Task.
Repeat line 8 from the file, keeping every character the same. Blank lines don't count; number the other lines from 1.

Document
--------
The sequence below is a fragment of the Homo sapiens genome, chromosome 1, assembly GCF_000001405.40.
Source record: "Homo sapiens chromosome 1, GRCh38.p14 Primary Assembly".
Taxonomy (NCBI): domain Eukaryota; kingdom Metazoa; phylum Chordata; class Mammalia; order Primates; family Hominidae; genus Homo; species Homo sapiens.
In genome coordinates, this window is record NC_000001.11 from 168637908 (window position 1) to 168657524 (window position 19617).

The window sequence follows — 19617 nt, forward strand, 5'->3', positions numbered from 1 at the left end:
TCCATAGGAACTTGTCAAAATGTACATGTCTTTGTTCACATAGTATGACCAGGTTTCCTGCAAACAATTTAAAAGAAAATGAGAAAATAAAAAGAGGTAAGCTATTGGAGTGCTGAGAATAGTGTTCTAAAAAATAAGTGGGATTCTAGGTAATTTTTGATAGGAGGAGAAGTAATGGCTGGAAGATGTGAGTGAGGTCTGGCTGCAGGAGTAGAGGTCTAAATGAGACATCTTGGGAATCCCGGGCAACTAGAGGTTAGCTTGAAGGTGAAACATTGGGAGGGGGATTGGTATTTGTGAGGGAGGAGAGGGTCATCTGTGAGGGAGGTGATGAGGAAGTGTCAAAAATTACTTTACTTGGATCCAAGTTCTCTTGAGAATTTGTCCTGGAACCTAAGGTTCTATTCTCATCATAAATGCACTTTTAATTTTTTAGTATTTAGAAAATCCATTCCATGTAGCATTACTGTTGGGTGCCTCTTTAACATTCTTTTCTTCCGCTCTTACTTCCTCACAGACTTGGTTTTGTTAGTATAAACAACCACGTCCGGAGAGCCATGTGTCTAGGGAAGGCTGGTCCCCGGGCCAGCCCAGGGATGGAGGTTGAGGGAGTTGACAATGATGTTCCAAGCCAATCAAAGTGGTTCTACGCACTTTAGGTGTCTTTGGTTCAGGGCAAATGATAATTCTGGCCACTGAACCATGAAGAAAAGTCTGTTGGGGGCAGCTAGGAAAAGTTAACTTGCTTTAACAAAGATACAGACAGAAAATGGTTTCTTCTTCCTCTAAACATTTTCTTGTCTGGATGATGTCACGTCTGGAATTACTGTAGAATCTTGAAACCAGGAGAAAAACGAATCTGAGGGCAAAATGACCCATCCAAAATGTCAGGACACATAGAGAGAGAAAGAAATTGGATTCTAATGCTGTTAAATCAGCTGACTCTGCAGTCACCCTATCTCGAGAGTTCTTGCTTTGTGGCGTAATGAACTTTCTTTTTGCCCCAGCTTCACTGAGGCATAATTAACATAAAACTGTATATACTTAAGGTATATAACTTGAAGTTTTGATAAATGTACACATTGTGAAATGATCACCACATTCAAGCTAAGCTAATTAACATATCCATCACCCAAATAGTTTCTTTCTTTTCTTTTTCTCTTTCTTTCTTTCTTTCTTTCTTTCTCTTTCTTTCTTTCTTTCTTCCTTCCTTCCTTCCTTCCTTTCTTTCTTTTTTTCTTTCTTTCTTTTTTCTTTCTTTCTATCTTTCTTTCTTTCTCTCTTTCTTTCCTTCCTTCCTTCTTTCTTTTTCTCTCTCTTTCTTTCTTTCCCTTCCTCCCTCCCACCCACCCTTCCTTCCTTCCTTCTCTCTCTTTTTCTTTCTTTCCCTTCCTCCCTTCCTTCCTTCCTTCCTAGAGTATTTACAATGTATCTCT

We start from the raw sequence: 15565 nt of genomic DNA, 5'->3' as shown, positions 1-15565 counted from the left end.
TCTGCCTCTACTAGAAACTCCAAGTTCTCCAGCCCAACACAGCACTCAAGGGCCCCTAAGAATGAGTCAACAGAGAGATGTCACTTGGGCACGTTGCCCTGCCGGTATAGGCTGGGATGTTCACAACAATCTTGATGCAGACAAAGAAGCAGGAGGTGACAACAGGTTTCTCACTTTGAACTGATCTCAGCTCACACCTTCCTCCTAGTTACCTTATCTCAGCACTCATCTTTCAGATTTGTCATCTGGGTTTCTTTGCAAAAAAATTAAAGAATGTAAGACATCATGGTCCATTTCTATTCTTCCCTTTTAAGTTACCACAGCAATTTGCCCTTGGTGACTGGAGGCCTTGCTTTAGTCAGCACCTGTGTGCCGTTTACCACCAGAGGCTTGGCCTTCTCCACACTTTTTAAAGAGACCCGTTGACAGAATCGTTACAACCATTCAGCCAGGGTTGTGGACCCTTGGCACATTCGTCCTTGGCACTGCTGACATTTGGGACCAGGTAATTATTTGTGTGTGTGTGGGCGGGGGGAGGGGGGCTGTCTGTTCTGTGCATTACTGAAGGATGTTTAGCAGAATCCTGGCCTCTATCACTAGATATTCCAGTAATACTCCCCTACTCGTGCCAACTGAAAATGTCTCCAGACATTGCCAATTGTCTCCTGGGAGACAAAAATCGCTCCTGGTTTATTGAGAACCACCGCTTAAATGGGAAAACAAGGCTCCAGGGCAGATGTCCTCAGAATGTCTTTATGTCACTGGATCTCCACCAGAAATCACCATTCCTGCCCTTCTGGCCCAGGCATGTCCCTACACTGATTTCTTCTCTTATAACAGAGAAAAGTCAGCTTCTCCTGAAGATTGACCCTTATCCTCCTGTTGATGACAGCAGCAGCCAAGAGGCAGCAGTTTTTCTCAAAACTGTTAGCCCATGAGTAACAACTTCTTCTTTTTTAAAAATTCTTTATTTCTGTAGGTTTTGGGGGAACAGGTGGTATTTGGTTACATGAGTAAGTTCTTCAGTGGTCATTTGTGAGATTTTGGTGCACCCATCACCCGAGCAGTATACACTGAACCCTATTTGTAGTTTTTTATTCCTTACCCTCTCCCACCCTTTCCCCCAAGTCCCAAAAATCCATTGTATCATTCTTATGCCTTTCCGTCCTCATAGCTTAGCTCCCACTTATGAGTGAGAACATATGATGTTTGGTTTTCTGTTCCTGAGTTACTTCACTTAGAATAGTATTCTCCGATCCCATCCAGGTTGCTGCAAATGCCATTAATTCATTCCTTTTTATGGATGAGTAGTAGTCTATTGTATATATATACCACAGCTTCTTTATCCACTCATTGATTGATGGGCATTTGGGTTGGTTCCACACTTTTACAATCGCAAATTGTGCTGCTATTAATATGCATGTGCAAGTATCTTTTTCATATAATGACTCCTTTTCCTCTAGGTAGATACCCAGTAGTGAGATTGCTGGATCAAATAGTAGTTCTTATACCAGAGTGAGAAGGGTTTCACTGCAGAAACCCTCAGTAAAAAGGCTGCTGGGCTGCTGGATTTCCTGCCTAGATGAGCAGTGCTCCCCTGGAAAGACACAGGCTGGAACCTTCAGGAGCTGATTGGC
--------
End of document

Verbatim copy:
TCTGCCTCTACTAGAAACTCCAAGTTCTCCAGCCCAACACAGCACTCAAGGGCCCCTAAGAATGAGTCAACAGAGAGATGTCACTTGGGCACGTTGCCCTGCCGGTATAGGCTGGGATGTTCACAACAATCTTGATGCAGACAAAGAAGCAGGAGGTGACAACAGGTTTCTCACTTTGAACTGATCTCAGCTCACACCTTCCTCCTAGTTACCTTATCTCAGCACTCATCTTTCAGATTTGTCATCTGGGTTTCTTTGCAAAAAAATTAAAGAATGTAAGACATCATGGTCCATTTCTATTCTTCCCTTTTAAGTTACCACAGCAATTTGCCCTTGGTGACTGGAGGCCTTGCTTTAGTCAGCACCTGTGTGCCGTTTACCACCAGAGGCTTGGCCTTCTCCACACTTTTTAAAGAGACCCGTTGACAGAATCGTTACAACCATTCAGCCAGGGTTGTGGACCCTTGGCACATTCGTCCTTGGCACTGCTGACATTTGGGACCAGGTAATTATTTGTGTGTGTGTGGGCGGGGGGAGGGGGGCTGTCTGTTCTGTGCATTACTGAAGGATGTTTAGCAGAATCCTGGCCTCTATCACTAGATATTCCAGTAATACTCCCCTACTCGTGCCAACTGAAAATGTCTCCAGACATTGCCAATTGTCTCCTGGGAGACAAAAATCGCTCCTGGTTTATTGAGAACCACCGCTTAAATGGGAAAACAAGGCTCCAGGGCAGATGTCCTCAGAATGTCTTTATGTCACTGGATCTCCACCAGAAATCACCATTCCTGCCCTTCTGGCCCAGGCATGTCCCTACACTGATTTCTTCTCTTATAACAGAGAAAAGTCAGCTTCTCCTGAAGATTGACCCTTATCCTCCTGTTGATGACAGCAGCAGCCAAGAGGCAGCAGTTTTTCTCAAAACTGTTAGCCCATGAGTAACAACTTCTTCTTTTTTAAAAATTCTTTATTTCTGTAGGTTTTGGGGGAACAGGTGGTATTTGGTTACATGAGTAAGTTCTTCAGTGGTCATTTGTGAGATTTTGGTGCACCCATCACCCGAGCAGTATACACTGAACCCTATTTGTAGTTTTTTATTCCTTACCCTCTCCCACCCTTTCCCCCAAGTCCCAAAAATCCATTGTATCATTCTTATGCCTTTCCGTCCTCATAGCTTAGCTCCCACTTATGAGTGAGAACATATGATGTTTGGTTTTCTGTTCCTGAGTTACTTCACTTAGAATAGTATTCTCCGATCCCATCCAGGTTGCTGCAAATGCCATTAATTCATTCCTTTTTATGGATGAGTAGTAGTCTATTGTATATATATACCACAGCTTCTTTATCCACTCATTGATTGATGGGCATTTGGGTTGGTTCCACACTTTTACAATCGCAAATTGTGCTGCTATTAATATGCATGTGCAAGTATCTTTTTCATATAATGACTCCTTTTCCTCTAGGTAGATACCCAGTAGTGAGATTGCTGGATCAAATAGTAGTTCTTATACCAGAGTGAGAAGGGTTTCACTGCAGAAACCCTCAGTAAAAAGGCTGCTGGGCTGCTGGATTTCCTGCCTAGATGAGCAGTGCTCCCCTGGAAAGACACAGGCTGGAACCTTCAGGAGCTGATTGGC